• a person who is a shareholder, director or managing director (including its respective relatives) of the company or another company within the same group of companies; or
  • legal entities controlled by any such person.

There are a number of exceptions to this general restriction – the most widely used is when the entity whose obligations are being guaranteed is an entity within the same group as the company providing the guarantee. This exception also applies when the parent entity is a foreign legal entity similar to a company and domiciled within the European Economic Area.

However, even if such financial assistance falls within this exception, if it takes the form of security or guarantees, such security or guarantees must also comply with the Swedish transfer of value rules. Under those rules, a company must generally not undertake a transaction without deriving real and adequate corporate (commercial) benefit from it. Thus, when a company is providing security or a guarantee for a third party’s obligation, it must be considered whether the company gains any benefit from the transaction. A guarantee without sufficient corporate benefit may nonetheless be valid if the value of the guaranteed amount does not, at the time when the guarantee is provided, exceed the amount available for distribution by the company as dividends.

In addition, a company may not provide financial assistance, either by way of an advance, a loan or security, or guarantees for a loan granted to a debtor so that the debtor can acquire shares in the company or shares in its (direct or indirect) parent company or any other company placed above or at the same level as the company in the group structure. Consequently, a Swedish subsidiary may not normally guarantee debt incurred for the purpose of financing an acquisition by a parent company of a Swedish company.

The prohibition applies to financial assistance given before or simultaneously with the acquisition of shares, but not after the acquisition. Therefore, a loan, a guarantee or any other financial assistance provided after the acquisition, where the funds are used to pay for the acquired shares or repay financing incurred in connection with such acquisition, will not be prohibited. The period that must lapse between the acquisition and such financial assistance to avoid the prohibition is unclear and must be established on a case-by-case basis. However, to be on the safe side, the period should be at least three months.

No whitewash procedure is available under Swedish law.

Subordination and priority

Describe the most common methods of structuring the priority of debts and security.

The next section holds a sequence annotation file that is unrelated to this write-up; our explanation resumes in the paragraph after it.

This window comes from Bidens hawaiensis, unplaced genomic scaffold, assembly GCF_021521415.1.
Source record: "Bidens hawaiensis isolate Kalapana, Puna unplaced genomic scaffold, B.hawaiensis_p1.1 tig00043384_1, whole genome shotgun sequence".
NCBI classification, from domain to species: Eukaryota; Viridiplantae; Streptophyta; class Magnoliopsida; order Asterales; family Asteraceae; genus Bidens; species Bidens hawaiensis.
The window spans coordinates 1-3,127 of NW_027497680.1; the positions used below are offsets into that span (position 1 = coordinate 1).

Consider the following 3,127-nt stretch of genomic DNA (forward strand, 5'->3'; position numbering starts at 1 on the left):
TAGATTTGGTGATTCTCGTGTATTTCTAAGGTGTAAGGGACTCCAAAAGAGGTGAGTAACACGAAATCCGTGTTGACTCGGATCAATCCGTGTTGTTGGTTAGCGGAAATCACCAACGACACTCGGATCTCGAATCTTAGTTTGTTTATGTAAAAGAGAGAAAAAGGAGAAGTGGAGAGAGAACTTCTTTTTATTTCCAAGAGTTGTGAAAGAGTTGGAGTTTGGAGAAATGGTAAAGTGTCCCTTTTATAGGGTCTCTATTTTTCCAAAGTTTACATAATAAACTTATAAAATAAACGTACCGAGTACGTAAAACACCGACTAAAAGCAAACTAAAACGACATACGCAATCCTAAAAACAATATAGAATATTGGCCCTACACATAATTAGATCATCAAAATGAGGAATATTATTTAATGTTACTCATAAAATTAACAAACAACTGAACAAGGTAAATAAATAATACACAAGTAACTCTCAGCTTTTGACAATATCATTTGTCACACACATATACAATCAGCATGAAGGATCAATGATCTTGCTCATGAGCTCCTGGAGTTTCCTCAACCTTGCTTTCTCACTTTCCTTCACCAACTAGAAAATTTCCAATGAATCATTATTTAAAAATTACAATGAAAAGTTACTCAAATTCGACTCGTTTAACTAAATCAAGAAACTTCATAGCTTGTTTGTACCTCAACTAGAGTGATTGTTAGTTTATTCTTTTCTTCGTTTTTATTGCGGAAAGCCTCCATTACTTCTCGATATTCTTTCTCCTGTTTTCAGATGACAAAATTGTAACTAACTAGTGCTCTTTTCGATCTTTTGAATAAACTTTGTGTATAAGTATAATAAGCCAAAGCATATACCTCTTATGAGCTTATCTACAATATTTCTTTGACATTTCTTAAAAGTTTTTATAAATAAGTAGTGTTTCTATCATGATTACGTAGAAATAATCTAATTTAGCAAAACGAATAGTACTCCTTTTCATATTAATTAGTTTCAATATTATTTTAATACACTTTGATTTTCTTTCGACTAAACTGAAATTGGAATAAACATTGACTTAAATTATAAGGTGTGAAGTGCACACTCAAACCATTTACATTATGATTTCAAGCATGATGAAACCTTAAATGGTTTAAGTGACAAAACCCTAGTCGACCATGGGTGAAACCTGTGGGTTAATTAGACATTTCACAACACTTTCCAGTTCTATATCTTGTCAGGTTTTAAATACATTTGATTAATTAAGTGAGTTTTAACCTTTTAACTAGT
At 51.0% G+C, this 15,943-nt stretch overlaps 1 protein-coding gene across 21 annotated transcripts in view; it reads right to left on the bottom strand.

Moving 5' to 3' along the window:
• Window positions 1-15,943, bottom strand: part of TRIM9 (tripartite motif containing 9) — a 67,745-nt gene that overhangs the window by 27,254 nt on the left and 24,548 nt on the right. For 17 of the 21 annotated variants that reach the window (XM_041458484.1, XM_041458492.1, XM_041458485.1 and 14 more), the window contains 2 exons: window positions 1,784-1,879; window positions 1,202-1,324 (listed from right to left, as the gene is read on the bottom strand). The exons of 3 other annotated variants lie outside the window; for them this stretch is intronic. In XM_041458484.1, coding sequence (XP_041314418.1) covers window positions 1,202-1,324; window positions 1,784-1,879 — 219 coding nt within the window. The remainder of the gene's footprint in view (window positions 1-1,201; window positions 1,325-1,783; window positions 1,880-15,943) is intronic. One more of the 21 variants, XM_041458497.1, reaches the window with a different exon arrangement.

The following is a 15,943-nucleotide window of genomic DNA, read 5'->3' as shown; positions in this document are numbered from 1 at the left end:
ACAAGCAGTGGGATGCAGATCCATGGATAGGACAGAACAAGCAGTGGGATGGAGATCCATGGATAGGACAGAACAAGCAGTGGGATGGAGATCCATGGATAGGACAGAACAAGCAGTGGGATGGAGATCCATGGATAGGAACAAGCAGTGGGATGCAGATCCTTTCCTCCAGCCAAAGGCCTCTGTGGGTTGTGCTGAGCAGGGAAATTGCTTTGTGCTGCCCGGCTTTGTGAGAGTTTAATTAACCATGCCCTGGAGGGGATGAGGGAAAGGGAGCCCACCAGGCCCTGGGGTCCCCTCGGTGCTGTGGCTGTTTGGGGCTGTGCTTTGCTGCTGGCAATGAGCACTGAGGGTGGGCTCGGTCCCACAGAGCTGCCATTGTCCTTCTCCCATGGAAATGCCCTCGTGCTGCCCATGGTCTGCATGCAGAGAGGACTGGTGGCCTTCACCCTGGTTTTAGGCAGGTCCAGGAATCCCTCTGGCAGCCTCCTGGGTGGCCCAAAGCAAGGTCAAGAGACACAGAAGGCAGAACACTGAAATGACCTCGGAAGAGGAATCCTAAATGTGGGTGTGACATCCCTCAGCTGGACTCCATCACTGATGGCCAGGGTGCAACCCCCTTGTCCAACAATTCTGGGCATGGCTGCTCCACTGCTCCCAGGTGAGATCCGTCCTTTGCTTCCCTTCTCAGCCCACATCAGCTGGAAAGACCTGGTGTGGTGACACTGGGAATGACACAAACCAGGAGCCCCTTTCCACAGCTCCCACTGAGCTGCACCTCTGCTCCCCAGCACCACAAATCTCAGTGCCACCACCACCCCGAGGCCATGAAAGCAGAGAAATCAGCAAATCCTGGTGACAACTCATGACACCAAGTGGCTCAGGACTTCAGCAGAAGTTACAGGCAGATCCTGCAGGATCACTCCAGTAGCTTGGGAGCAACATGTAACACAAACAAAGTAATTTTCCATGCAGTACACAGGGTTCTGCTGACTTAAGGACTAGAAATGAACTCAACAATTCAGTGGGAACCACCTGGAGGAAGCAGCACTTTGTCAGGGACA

In Sweden, contractual and structural subordination are common ways to ensure a certain priority order. On more complex leveraged finance transactions, an intercreditor agreement will regulate the priority of debts and security, while in lesser structured transactions, a short-form subordination undertaking or agreement may be used. Under the intercreditor agreement or subordination agreement the parties will contractually agree on a certain order of priority. The ranking of security is normally dealt with in the relevant security documents (ie, the security provider will grant first and second ranking security to certain creditors, either in the same security document or in separate security documents), and will be underpinned by the intercreditor or subordination agreement.

Structural subordination (ie, when the creditors lend to different entities in the corporate structure) is common on mezzanine transactions, although there has been a firm pushback from mezzanine lenders on structural subordination.

Intercreditor agreements have not been fully tested by Swedish courts, so there is uncertainty as to whether some of the provisions of standard intercreditor agreements will be upheld (in particular, release provisions in respect of subordinated debt). Further, in case of formal bankruptcy proceedings involving a Swedish company, the bankruptcy administrator can elect whether the estate will be bound by the intercreditor agreement.

Documentary taxes and stamp duty

Are any taxes, stamp duty or other fees payable on the granting of a loan, guarantee or security interest, or on its enforcement?

No stamp duty or documentary tax is payable in respect of granting a loan, entering into loan documentation or granting guarantees.

The issuance of a new mortgage certificate in respect of real estate attracts stamp duty of 2% of the amount secured (ie, the face value of the mortgage certificate).

The issuance of a business mortgage certificate attracts stamp duty of 1% of the amount secured.

Stamp duty is payable in respect of security over certain assets such as aircraft and ships.